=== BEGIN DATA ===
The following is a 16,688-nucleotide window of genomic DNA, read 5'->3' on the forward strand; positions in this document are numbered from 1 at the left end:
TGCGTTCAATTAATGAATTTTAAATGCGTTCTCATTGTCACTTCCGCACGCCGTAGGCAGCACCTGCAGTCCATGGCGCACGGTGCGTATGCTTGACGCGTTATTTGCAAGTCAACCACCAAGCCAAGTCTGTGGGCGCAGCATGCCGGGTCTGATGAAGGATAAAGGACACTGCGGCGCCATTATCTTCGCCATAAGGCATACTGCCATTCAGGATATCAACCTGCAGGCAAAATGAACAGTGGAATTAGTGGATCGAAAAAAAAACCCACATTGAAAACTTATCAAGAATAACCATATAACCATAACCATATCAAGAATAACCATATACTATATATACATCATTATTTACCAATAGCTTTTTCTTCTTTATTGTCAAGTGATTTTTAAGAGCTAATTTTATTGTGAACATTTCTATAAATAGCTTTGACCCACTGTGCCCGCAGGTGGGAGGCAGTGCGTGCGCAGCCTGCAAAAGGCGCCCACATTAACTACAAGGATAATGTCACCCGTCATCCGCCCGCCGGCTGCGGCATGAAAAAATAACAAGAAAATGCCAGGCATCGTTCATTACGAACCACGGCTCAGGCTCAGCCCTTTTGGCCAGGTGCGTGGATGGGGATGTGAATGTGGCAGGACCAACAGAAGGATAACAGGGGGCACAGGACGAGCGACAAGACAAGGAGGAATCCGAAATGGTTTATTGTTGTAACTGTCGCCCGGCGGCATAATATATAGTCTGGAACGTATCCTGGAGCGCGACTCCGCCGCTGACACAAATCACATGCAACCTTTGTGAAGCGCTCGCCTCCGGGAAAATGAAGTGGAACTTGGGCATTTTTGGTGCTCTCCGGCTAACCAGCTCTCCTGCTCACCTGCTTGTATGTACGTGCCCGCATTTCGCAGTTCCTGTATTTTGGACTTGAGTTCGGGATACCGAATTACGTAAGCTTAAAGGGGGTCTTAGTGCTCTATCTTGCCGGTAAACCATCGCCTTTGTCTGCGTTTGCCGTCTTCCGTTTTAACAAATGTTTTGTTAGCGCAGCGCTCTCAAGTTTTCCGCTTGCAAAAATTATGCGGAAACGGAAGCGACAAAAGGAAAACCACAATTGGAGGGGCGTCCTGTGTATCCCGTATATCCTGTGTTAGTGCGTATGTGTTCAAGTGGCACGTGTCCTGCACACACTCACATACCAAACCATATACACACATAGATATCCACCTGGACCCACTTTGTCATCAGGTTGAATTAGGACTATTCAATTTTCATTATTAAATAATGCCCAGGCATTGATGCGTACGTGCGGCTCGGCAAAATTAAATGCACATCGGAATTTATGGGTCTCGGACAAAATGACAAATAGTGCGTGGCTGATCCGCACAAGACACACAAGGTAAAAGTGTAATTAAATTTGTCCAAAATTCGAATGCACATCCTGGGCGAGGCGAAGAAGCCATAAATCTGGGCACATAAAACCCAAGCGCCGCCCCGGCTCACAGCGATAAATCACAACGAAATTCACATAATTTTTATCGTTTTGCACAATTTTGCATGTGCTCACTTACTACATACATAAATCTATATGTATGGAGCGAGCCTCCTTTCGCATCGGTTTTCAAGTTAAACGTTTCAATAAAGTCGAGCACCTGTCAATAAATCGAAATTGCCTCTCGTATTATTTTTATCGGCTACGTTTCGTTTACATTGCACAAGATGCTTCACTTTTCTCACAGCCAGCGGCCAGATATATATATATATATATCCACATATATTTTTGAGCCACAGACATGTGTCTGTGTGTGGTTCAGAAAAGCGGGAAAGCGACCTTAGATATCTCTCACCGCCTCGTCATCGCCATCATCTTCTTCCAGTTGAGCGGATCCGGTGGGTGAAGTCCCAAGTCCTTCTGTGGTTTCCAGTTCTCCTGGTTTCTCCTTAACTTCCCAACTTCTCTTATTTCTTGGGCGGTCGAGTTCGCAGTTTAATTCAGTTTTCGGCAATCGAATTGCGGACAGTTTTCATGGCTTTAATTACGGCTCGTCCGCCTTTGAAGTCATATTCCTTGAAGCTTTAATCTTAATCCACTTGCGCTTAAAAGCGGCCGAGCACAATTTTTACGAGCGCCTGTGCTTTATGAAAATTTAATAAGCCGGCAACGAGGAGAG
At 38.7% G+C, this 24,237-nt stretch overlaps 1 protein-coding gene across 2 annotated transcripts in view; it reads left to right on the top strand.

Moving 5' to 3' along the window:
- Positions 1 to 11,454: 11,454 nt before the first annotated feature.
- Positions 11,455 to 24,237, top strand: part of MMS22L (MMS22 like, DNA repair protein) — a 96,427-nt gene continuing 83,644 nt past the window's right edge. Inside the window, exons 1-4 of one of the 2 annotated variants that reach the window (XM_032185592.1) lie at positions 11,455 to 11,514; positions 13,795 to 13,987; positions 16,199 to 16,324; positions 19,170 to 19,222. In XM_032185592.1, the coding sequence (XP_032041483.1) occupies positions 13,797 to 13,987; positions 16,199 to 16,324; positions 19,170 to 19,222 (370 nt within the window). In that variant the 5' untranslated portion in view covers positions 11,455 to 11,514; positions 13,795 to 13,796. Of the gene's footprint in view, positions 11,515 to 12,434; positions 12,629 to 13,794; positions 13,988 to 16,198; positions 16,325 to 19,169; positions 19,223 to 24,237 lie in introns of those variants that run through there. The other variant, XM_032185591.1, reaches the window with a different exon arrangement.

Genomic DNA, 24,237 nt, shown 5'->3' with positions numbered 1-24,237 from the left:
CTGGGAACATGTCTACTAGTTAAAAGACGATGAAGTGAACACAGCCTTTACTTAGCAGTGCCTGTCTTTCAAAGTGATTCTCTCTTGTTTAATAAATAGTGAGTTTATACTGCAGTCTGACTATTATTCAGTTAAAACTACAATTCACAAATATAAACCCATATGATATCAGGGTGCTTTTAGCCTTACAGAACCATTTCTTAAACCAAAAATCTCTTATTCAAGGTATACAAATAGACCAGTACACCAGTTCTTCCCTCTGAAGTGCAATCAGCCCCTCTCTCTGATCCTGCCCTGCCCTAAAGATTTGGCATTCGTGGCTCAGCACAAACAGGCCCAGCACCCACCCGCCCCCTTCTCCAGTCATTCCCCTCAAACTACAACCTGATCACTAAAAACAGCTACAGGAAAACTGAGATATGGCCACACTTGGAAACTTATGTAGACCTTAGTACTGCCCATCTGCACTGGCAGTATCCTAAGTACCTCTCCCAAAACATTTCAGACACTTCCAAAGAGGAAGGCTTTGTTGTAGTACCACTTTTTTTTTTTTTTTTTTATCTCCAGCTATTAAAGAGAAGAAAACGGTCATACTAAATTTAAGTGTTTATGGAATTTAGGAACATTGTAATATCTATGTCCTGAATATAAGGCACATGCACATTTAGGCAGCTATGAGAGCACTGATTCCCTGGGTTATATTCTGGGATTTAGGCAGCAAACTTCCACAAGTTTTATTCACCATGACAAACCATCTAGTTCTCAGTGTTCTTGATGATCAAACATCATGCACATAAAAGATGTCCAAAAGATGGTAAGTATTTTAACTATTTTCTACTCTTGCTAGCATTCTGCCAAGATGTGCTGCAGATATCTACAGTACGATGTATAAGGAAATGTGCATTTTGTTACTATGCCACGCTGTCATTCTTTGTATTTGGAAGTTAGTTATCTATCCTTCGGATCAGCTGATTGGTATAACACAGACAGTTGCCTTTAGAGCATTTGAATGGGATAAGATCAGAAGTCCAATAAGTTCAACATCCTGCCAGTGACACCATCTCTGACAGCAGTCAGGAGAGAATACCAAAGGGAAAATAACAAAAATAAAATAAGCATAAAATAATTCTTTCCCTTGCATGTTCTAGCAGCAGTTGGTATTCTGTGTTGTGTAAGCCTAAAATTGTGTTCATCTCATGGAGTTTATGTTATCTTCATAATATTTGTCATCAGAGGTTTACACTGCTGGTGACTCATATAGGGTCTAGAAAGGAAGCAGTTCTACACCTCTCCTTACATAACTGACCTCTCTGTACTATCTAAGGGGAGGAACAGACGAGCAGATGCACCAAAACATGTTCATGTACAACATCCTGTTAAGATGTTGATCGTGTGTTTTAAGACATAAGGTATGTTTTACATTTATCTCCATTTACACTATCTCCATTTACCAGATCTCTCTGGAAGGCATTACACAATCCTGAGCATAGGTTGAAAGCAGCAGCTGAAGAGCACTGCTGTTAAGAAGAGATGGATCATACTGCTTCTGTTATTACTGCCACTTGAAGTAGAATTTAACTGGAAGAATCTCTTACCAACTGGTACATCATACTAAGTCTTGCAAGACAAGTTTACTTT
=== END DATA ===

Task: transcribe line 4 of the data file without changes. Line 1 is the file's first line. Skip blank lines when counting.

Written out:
Moving 5' to 3' along the window: